Healthy is not radical

*This essay was previously published by Joel Mwakasege, editor of the Medium publication Be Yourself. If you prefer to read it there, please hit the heart button when you get to the bottom of the essay. 
 

When some people meet me or when I chat with family and friends, there seems to be a connective thread that runs through our conversations. They feel like we need to talk about health and fitness. And even though most will never admit it, there is an invisible wall between our exchanged words.

In replies to questions and concerns, I watch them nod their heads up and down. But I also see their minds shaking from right to left.

“It’s a nice idea, but I could never do that.”

That referring to being healthy in the broadest terms: Eating well, moving more often, practicing gratitude in small ways, training the mind and front loading happiness before success.

I don’t think these things are radical. In fact, if we met for lunch today — and health and fitness didn’t come up — you wouldn’t assume that I’ve oriented my entire career around the idea.

You’d realize that I’m a lot like you. I eat food. I work. I wrestle with doubt. I’ve failed in big and small ways. I’ve won in big and small ways. I watch Office re-runs. I savor a good cup of bean juice. I have stuff like a laptop, some books, a car, and an L-shaped couch. I have mixed feelings about Kevin Durant signing with the Warriors. I scroll Twitter way too much.

I’m human like you.

However, when we lunch together, I won’t be ordering the double-bacon cheeseburger with curly fries tag-teamed with a chocolate milkshake.

That is where the distinction is found: I choose to be healthy not for the sole purpose of looking good (although that is a positive by-product) — but because I’ve learned that being healthy makes me better in other important areas of my life.

I believe self-leadership precedes the leadership of other people and other things.

When you board a plane and the flight attendant takes you through the emergency routine, they always tell you to put your own oxygen mask on first, before you attempt to help others right?

This same logic must be applied to your self-care.

To be the best spouse you can be, doesn’t it makes sense to be the healthiest you can be?

To be the best employee, business owner, or creative leader you can be, doesn’t make it sense to be the healthiest you can be?

To nourish your spiritual life, doesn’t it make sense to be the healthiest you can be?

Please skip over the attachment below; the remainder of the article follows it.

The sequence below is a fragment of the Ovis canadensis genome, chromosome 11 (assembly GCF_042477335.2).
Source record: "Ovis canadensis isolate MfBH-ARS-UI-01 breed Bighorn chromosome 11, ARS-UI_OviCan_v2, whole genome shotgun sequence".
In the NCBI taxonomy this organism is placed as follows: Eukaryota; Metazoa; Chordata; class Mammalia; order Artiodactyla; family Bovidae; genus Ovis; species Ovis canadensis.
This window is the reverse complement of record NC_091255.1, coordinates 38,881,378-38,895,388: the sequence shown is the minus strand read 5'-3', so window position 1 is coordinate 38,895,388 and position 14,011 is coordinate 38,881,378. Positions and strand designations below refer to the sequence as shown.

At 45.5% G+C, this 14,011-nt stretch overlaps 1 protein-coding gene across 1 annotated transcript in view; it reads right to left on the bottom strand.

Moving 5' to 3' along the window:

Somewhere along the way, being healthy has become the radical stance. Consider this story my friend told me a few days ago:

 

I’m walking into the break-room and there is a pink box of fresh, fluffy doughnuts. My co-worker walks in with me and asks, “Are you going to have one?”
“I’m just going to cut off a piece of one. I can’t have a whole doughnut because it gives me a stomach ache.”
And then he glanced at me with repulsive eyes and replied, “Well of course you’ll get a stomach ache. All I ever see you eat is fruits and veggies.”
 

This situation is off isn’t it? It’s like watching a goldfish swim around in a bowl of Mountain Dew. The irony in this man’s posture is almost to0 significant to understand, but it’s this:

Being unhealthy is the norm. Being healthy is radical.

This isn’t an attempt to bring the hammer down, shame anyone, impose guilt, or claim that a sensible indulgence in a comfort food is off-limits. Rather, it’s an honest attempt to reveal that being unhealthy is a consensus reality — an agreed-upon concept that a group of people accept as normal.

Healthy living is not radical. Our environment has only made it foreign. And whether we’re aware of it or not, the pressure to conform squeezes us until we are forced to decide.

Will we follow … or will we go rogue?

Perhaps the vain posture of health, fitness and wellness doesn’t light your fire. If that’s you, consider framing the journey with a different outcome.

If I make healthy living my normal, how will my relationships improve?

If I make healthy living my normal, how will my work, creativity, and business improve?

If I make healthy living my normal, how will my spiritual life improve?

If you dig deep enough with these questions, you’ll discover that high performance — in business, at home, and in your personal life — require that you do great work at an elite level for a long period of time.

Good health is what fuels high performance. Ultra wellness is the vehicle to living your best life.

Nobody can tell you what your soul is crying for. Only you know that. But maybe you’ve been ignoring the loud whisper of, “It’s time to change.”

If that’s you, I give you permission to pursue a life of Ultra Wellness. It’s not radical, I promise. And if you feel alone in your attempt to change, know that you have one person in your corner rooting you on. I’ll be cheering for you each step of the way.

And maybe one day, we’ll lunch together and both pass on the double-bacon cheeseburger with curly fries tag-teamed by a chocolate milkshake.

Until then, press on my friend.